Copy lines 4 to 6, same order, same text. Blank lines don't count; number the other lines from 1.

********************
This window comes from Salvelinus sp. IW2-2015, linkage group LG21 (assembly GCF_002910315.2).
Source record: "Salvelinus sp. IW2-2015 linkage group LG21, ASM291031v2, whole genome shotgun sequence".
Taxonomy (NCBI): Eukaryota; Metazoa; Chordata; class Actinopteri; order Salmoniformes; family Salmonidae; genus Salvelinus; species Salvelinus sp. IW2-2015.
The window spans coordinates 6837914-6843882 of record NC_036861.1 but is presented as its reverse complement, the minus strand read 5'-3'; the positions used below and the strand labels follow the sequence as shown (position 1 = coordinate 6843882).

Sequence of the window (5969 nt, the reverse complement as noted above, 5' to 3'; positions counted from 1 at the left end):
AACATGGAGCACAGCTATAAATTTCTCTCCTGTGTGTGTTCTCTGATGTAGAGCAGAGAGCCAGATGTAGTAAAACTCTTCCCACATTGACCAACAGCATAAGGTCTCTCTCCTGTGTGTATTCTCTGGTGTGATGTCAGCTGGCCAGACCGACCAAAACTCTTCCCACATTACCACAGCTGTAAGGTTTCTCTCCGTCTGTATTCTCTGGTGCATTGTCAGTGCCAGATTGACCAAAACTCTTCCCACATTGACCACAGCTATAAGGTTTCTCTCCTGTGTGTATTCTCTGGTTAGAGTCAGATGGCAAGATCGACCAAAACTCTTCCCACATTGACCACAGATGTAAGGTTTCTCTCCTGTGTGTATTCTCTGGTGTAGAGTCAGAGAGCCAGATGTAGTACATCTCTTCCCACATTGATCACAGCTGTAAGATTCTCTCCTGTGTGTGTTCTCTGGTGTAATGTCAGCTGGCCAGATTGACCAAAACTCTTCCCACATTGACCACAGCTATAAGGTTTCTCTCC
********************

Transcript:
The window spans coordinates 6837914-6843882 of record NC_036861.1 but is presented as its reverse complement, the minus strand read 5'-3'; the positions used below and the strand labels follow the sequence as shown (position 1 = coordinate 6843882).

Sequence of the window (5969 nt, the reverse complement as noted above, 5' to 3'; positions counted from 1 at the left end):
AACATGGAGCACAGCTATAAATTTCTCTCCTGTGTGTGTTCTCTGATGTAGAGCAGAGAGCCAGATGTAGTAAAACTCTTCCCACATTGACCAACAGCATAAGGTCTCTCTCCTGTGTGTATTCTCTGGTGTGATGTCAGCTGGCCAGACCGACCAAAACTCTTCCCACATTACCACAGCTGTAAGGTTTCTCTCCGTCTGTATTCTCTGGTGCATTGTCAGTGCCAGATTGACCAAAACTCTTCCCACATTGACCACAGCTATAAGGTTTCTCTCCTGTGTGTATTCTCTGGTTAGAGTCAGATGGCAAGATCGACCAAAACTCTTCCCACATTGACCACAGATGTAAGGTTTCTCTCCTGTGTGTATTCTCTGGTGTAGAGTCAGAGAGCCAGATGTAGTACATCTCTTCCCACATTGATCACAGCTGTAAGATTCTCTCCTGTGTGTGTTCTCTGGTGTAATGTCAGCTGGCCAGATTGACCAAAACTCTTCCCACATTGACCACAGCTATAAGGTTTCTCTCC